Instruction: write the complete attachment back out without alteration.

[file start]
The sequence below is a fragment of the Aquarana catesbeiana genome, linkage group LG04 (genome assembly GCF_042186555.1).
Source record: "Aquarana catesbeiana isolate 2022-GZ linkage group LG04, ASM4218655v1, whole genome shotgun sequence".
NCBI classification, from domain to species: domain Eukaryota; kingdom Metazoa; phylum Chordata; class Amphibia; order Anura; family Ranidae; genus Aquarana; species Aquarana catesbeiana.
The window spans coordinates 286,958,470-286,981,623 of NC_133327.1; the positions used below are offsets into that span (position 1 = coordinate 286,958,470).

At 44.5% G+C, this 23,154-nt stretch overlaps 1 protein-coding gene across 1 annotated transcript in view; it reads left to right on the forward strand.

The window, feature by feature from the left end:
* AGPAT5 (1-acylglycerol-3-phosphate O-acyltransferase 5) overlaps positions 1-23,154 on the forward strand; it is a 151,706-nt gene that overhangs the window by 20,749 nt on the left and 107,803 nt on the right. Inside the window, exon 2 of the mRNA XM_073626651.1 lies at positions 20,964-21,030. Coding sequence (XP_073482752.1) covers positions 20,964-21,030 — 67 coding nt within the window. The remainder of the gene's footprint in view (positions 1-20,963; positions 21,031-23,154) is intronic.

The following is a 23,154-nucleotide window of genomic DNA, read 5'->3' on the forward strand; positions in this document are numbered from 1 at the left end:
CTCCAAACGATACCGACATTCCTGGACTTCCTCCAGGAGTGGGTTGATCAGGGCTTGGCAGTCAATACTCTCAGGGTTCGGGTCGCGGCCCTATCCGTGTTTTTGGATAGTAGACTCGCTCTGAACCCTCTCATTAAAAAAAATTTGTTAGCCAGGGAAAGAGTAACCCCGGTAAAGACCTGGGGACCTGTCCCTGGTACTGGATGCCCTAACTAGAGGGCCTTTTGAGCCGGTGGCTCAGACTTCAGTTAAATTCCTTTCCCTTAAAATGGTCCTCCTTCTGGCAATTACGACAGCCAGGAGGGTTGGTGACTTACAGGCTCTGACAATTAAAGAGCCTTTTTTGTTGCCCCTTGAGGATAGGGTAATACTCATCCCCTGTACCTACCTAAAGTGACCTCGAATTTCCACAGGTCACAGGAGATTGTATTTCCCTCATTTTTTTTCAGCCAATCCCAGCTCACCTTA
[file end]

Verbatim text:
The sequence below is a fragment of the Aquarana catesbeiana genome, linkage group LG04 (genome assembly GCF_042186555.1).
Source record: "Aquarana catesbeiana isolate 2022-GZ linkage group LG04, ASM4218655v1, whole genome shotgun sequence".
NCBI classification, from domain to species: domain Eukaryota; kingdom Metazoa; phylum Chordata; class Amphibia; order Anura; family Ranidae; genus Aquarana; species Aquarana catesbeiana.
The window spans coordinates 286,958,470-286,981,623 of NC_133327.1; the positions used below are offsets into that span (position 1 = coordinate 286,958,470).

At 44.5% G+C, this 23,154-nt stretch overlaps 1 protein-coding gene across 1 annotated transcript in view; it reads left to right on the forward strand.

The window, feature by feature from the left end:
* AGPAT5 (1-acylglycerol-3-phosphate O-acyltransferase 5) overlaps positions 1-23,154 on the forward strand; it is a 151,706-nt gene that overhangs the window by 20,749 nt on the left and 107,803 nt on the right. Inside the window, exon 2 of the mRNA XM_073626651.1 lies at positions 20,964-21,030. Coding sequence (XP_073482752.1) covers positions 20,964-21,030 — 67 coding nt within the window. The remainder of the gene's footprint in view (positions 1-20,963; positions 21,031-23,154) is intronic.

The following is a 23,154-nucleotide window of genomic DNA, read 5'->3' on the forward strand; positions in this document are numbered from 1 at the left end:
CTCCAAACGATACCGACATTCCTGGACTTCCTCCAGGAGTGGGTTGATCAGGGCTTGGCAGTCAATACTCTCAGGGTTCGGGTCGCGGCCCTATCCGTGTTTTTGGATAGTAGACTCGCTCTGAACCCTCTCATTAAAAAAAATTTGTTAGCCAGGGAAAGAGTAACCCCGGTAAAGACCTGGGGACCTGTCCCTGGTACTGGATGCCCTAACTAGAGGGCCTTTTGAGCCGGTGGCTCAGACTTCAGTTAAATTCCTTTCCCTTAAAATGGTCCTCCTTCTGGCAATTACGACAGCCAGGAGGGTTGGTGACTTACAGGCTCTGACAATTAAAGAGCCTTTTTTGTTGCCCCTTGAGGATAGGGTAATACTCATCCCCTGTACCTACCTAAAGTGACCTCGAATTTCCACAGGTCACAGGAGATTGTATTTCCCTCATTTTTTTTCAGCCAATCCCAGCTCACCTTA